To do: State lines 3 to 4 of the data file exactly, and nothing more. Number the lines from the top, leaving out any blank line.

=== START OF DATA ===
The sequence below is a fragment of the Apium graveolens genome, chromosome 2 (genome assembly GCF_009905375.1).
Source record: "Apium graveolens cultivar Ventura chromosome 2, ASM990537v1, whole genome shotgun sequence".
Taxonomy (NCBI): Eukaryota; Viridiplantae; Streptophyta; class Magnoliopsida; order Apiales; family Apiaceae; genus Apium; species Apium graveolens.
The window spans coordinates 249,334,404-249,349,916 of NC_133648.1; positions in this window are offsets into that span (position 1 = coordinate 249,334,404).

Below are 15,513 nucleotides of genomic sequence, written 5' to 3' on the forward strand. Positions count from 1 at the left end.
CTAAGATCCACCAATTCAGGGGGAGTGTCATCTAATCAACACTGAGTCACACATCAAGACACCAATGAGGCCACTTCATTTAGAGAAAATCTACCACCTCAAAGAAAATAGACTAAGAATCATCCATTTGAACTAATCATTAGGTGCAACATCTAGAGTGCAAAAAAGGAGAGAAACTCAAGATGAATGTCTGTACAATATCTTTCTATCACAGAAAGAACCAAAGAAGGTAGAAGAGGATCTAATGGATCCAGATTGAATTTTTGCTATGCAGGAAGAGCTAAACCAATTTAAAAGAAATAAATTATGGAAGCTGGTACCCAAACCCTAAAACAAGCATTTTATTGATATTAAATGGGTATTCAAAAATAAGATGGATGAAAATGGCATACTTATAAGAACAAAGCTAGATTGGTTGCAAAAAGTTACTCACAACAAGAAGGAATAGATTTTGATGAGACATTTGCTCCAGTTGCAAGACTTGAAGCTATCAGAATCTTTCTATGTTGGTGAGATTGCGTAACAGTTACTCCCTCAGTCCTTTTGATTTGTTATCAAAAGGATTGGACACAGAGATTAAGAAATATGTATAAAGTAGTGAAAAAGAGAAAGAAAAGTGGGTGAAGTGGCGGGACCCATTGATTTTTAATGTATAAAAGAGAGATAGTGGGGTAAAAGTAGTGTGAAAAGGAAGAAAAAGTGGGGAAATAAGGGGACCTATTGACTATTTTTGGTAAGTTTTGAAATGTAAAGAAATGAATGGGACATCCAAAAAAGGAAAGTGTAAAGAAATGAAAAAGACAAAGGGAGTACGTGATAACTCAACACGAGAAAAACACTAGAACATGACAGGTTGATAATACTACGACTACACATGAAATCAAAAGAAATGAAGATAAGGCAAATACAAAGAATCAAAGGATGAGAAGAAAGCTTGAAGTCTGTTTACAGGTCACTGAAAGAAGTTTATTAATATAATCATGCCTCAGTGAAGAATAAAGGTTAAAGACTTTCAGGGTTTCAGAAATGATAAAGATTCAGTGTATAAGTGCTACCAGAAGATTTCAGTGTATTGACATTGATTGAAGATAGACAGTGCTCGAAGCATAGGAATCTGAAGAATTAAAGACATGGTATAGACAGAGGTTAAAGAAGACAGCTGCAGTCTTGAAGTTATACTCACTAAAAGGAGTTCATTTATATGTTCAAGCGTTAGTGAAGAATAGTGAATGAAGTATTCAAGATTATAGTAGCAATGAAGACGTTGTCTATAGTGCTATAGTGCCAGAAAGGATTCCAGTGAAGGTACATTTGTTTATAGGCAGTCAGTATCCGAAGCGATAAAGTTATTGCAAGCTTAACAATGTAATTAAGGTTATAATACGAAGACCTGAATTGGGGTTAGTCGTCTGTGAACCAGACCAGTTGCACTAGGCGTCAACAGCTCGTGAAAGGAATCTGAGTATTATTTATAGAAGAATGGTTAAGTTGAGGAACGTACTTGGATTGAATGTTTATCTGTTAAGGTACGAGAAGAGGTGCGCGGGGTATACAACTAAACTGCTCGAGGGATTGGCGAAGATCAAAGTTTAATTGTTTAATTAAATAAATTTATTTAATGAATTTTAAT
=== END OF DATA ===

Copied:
Taxonomy (NCBI): Eukaryota; Viridiplantae; Streptophyta; class Magnoliopsida; order Apiales; family Apiaceae; genus Apium; species Apium graveolens.
The window spans coordinates 249,334,404-249,349,916 of NC_133648.1; positions in this window are offsets into that span (position 1 = coordinate 249,334,404).